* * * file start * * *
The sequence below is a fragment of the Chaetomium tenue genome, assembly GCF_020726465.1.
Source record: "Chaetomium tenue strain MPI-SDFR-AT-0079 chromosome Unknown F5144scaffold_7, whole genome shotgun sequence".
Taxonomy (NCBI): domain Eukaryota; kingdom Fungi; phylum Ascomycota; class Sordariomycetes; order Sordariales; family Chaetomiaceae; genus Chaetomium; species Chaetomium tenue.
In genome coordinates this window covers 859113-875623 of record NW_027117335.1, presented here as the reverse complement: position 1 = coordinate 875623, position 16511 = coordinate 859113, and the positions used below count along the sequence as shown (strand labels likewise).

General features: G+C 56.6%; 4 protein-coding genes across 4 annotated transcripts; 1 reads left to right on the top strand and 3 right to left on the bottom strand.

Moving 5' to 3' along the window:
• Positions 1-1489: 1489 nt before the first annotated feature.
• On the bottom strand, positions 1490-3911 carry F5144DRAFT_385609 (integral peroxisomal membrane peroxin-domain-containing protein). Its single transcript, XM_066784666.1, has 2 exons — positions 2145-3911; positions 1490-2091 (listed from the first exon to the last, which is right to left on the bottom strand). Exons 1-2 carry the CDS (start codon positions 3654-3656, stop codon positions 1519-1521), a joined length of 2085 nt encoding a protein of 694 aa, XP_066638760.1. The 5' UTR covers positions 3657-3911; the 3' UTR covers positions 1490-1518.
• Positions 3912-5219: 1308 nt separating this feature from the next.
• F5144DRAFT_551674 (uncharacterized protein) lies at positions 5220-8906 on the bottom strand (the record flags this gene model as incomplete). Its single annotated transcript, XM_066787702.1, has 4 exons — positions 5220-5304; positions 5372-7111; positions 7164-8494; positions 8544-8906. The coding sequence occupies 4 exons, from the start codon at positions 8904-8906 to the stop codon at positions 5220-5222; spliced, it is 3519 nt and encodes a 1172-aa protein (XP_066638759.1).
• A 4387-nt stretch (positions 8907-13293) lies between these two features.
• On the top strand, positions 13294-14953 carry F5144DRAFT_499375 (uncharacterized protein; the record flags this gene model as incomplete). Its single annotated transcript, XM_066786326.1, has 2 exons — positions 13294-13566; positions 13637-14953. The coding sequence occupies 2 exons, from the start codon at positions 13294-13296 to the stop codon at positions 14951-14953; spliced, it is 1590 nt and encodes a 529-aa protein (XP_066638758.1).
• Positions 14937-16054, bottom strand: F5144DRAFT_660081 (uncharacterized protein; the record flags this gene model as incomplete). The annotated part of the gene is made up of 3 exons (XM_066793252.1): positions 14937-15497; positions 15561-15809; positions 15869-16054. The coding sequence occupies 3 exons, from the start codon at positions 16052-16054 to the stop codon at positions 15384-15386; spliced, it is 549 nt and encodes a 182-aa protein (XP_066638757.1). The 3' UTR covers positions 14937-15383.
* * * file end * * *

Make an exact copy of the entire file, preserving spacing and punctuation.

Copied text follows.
The sequence below is a fragment of the Chaetomium tenue genome, assembly GCF_020726465.1.
Source record: "Chaetomium tenue strain MPI-SDFR-AT-0079 chromosome Unknown F5144scaffold_7, whole genome shotgun sequence".
Taxonomy (NCBI): domain Eukaryota; kingdom Fungi; phylum Ascomycota; class Sordariomycetes; order Sordariales; family Chaetomiaceae; genus Chaetomium; species Chaetomium tenue.
In genome coordinates this window covers 859113-875623 of record NW_027117335.1, presented here as the reverse complement: position 1 = coordinate 875623, position 16511 = coordinate 859113, and the positions used below count along the sequence as shown (strand labels likewise).

General features: G+C 56.6%; 4 protein-coding genes across 4 annotated transcripts; 1 reads left to right on the top strand and 3 right to left on the bottom strand.

Moving 5' to 3' along the window:
• Positions 1-1489: 1489 nt before the first annotated feature.
• On the bottom strand, positions 1490-3911 carry F5144DRAFT_385609 (integral peroxisomal membrane peroxin-domain-containing protein). Its single transcript, XM_066784666.1, has 2 exons — positions 2145-3911; positions 1490-2091 (listed from the first exon to the last, which is right to left on the bottom strand). Exons 1-2 carry the CDS (start codon positions 3654-3656, stop codon positions 1519-1521), a joined length of 2085 nt encoding a protein of 694 aa, XP_066638760.1. The 5' UTR covers positions 3657-3911; the 3' UTR covers positions 1490-1518.
• Positions 3912-5219: 1308 nt separating this feature from the next.
• F5144DRAFT_551674 (uncharacterized protein) lies at positions 5220-8906 on the bottom strand (the record flags this gene model as incomplete). Its single annotated transcript, XM_066787702.1, has 4 exons — positions 5220-5304; positions 5372-7111; positions 7164-8494; positions 8544-8906. The coding sequence occupies 4 exons, from the start codon at positions 8904-8906 to the stop codon at positions 5220-5222; spliced, it is 3519 nt and encodes a 1172-aa protein (XP_066638759.1).
• A 4387-nt stretch (positions 8907-13293) lies between these two features.
• On the top strand, positions 13294-14953 carry F5144DRAFT_499375 (uncharacterized protein; the record flags this gene model as incomplete). Its single annotated transcript, XM_066786326.1, has 2 exons — positions 13294-13566; positions 13637-14953. The coding sequence occupies 2 exons, from the start codon at positions 13294-13296 to the stop codon at positions 14951-14953; spliced, it is 1590 nt and encodes a 529-aa protein (XP_066638758.1).
• Positions 14937-16054, bottom strand: F5144DRAFT_660081 (uncharacterized protein; the record flags this gene model as incomplete). The annotated part of the gene is made up of 3 exons (XM_066793252.1): positions 14937-15497; positions 15561-15809; positions 15869-16054. The coding sequence occupies 3 exons, from the start codon at positions 16052-16054 to the stop codon at positions 15384-15386; spliced, it is 549 nt and encodes a 182-aa protein (XP_066638757.1). The 3' UTR covers positions 14937-15383.